Roy Hattersley was one leading Labour figure in the 1980s with some sense at the time of the Thatcherite threat identified by Patrick Diamond.

Freedom was coming to mean whatever Margaret Thatcher wanted it to mean: freedom from regulation; freedom from taxation; freedom from any “interference” by the “tentacles” of government.

It was all about freedom from the state and, in terms of Isaiah Berlin’s well-known dichotomy, a wholly negative concept. Taking no account of what individuals were free to do, it lacked any positive content.

The alcoholic may be capable only of begging, steeling and borrowing to their next drink. But, as long as they are unhindered by the “long arm” of government, they are free. And the heads-I-win-tails-you-lose yuppie owes them nothing. They, too, are free and the freedom of all is maximised when the role of government is minimised.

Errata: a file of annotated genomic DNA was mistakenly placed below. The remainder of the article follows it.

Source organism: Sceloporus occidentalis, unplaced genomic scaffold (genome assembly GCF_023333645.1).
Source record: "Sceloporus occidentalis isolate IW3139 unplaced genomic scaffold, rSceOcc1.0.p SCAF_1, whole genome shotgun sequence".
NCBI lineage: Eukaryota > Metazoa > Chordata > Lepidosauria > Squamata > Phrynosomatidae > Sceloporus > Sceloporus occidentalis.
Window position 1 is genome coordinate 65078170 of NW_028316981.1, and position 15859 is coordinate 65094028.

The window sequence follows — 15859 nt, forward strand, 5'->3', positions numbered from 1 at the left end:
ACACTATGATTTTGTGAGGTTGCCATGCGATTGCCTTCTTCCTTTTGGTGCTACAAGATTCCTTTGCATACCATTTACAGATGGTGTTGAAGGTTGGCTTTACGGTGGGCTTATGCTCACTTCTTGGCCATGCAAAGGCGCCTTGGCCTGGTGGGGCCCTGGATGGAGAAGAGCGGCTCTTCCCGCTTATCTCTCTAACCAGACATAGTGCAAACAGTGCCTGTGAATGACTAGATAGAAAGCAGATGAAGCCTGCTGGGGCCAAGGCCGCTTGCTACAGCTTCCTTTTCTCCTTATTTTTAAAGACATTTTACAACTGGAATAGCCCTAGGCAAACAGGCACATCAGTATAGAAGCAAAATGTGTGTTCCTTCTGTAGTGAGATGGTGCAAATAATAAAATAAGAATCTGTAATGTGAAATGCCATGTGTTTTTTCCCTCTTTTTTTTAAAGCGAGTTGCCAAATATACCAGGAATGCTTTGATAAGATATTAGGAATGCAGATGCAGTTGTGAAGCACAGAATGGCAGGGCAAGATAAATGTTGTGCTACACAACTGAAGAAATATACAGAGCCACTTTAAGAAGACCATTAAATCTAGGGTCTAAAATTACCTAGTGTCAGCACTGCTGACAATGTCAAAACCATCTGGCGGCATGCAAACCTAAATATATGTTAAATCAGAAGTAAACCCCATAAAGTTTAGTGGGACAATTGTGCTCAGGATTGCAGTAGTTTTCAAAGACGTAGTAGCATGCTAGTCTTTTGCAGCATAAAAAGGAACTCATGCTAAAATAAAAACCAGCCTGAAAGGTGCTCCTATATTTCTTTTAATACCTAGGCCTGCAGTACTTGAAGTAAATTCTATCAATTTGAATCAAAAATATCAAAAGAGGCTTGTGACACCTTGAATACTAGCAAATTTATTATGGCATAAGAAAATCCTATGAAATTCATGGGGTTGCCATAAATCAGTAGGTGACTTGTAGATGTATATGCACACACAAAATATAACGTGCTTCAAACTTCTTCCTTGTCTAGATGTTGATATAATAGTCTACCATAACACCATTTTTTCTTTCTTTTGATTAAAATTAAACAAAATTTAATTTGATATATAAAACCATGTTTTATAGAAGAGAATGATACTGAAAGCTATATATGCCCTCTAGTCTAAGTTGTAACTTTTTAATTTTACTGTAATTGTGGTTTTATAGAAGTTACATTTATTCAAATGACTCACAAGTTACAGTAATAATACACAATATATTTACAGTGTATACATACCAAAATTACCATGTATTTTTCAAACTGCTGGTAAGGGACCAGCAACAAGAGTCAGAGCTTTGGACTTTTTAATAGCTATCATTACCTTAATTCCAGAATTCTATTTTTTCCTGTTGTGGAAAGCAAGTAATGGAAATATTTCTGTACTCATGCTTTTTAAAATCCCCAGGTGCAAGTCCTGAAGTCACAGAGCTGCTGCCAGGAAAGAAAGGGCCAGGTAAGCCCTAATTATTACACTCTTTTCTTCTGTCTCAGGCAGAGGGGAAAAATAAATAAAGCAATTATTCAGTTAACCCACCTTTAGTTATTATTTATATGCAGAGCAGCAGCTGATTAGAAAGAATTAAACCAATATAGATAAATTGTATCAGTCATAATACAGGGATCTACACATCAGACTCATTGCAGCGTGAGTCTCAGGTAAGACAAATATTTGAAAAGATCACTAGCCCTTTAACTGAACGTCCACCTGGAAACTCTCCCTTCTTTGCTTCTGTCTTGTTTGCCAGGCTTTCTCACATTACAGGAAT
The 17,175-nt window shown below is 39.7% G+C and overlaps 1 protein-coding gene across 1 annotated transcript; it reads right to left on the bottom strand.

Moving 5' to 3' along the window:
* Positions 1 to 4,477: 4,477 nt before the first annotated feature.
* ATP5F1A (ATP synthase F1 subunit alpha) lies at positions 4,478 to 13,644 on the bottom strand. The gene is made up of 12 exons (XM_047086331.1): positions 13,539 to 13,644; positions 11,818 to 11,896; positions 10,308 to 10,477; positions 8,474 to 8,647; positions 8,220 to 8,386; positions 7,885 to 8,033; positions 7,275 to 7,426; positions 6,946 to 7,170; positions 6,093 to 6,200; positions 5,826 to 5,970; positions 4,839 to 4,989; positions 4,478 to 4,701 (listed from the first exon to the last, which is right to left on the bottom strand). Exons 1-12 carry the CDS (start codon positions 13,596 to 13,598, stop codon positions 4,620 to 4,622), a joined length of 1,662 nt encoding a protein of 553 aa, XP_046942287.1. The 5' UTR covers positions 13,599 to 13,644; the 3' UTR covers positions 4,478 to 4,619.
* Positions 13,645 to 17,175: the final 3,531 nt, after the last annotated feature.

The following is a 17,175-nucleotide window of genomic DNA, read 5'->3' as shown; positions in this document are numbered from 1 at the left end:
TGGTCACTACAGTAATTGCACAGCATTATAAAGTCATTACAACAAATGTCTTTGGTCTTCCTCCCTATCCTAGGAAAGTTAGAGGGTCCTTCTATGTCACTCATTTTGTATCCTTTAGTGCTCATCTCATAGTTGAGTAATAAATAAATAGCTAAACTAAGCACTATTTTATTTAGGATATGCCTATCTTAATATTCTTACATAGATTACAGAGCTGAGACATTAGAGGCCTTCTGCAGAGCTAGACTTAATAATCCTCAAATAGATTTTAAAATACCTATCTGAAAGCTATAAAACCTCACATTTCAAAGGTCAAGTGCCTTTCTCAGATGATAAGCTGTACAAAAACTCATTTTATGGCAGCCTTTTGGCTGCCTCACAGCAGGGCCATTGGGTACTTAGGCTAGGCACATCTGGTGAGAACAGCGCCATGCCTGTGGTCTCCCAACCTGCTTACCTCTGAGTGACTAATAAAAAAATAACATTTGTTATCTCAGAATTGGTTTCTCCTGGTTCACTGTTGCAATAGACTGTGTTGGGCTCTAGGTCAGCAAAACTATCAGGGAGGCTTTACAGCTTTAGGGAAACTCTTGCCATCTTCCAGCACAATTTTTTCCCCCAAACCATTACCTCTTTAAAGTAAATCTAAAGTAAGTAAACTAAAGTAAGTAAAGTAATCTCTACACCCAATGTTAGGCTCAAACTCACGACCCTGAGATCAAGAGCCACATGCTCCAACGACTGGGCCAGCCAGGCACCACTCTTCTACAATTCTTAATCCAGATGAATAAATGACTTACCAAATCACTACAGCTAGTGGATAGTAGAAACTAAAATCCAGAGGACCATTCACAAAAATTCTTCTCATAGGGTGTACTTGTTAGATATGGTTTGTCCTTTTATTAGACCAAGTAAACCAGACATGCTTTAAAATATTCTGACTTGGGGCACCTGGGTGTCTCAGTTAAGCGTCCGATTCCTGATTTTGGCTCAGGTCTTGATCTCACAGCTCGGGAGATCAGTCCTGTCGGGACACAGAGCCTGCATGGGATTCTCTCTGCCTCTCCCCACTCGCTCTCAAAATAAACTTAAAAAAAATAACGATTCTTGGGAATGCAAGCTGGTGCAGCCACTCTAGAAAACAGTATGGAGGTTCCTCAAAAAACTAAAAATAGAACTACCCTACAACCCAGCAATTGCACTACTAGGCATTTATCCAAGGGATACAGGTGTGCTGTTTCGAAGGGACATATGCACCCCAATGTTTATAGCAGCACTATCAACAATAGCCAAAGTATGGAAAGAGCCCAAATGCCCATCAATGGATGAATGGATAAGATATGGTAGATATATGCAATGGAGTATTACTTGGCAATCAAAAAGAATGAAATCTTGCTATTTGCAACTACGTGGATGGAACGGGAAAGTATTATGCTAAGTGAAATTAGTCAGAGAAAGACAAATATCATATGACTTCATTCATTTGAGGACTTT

Obviously, a culture that comes to understand an idea as powerful and widely attractive as freedom in such terms is predisposed to policies that are contrary to Labour’s ends. Hattersley appreciated this. As distasteful as the yuppie and as troubling as the alcoholic are, they weren’t directly his target. This was the Thatcherite account of freedom that legitimised their conduct and circumstances. What was necessary was to reconceptualise freedom.

The freedom Hattersley articulated in Choose Freedom (1987) was a Croslandite freedom. This recast freedom in positive terms and aligned it, not with a minimalist state, but with equality: enough equality of opportunity for all to be free to achieve their potential; enough equality of outcome for all to be full social participants. There is such a thing as society and a redistributive, equalising state is needed for all to be free.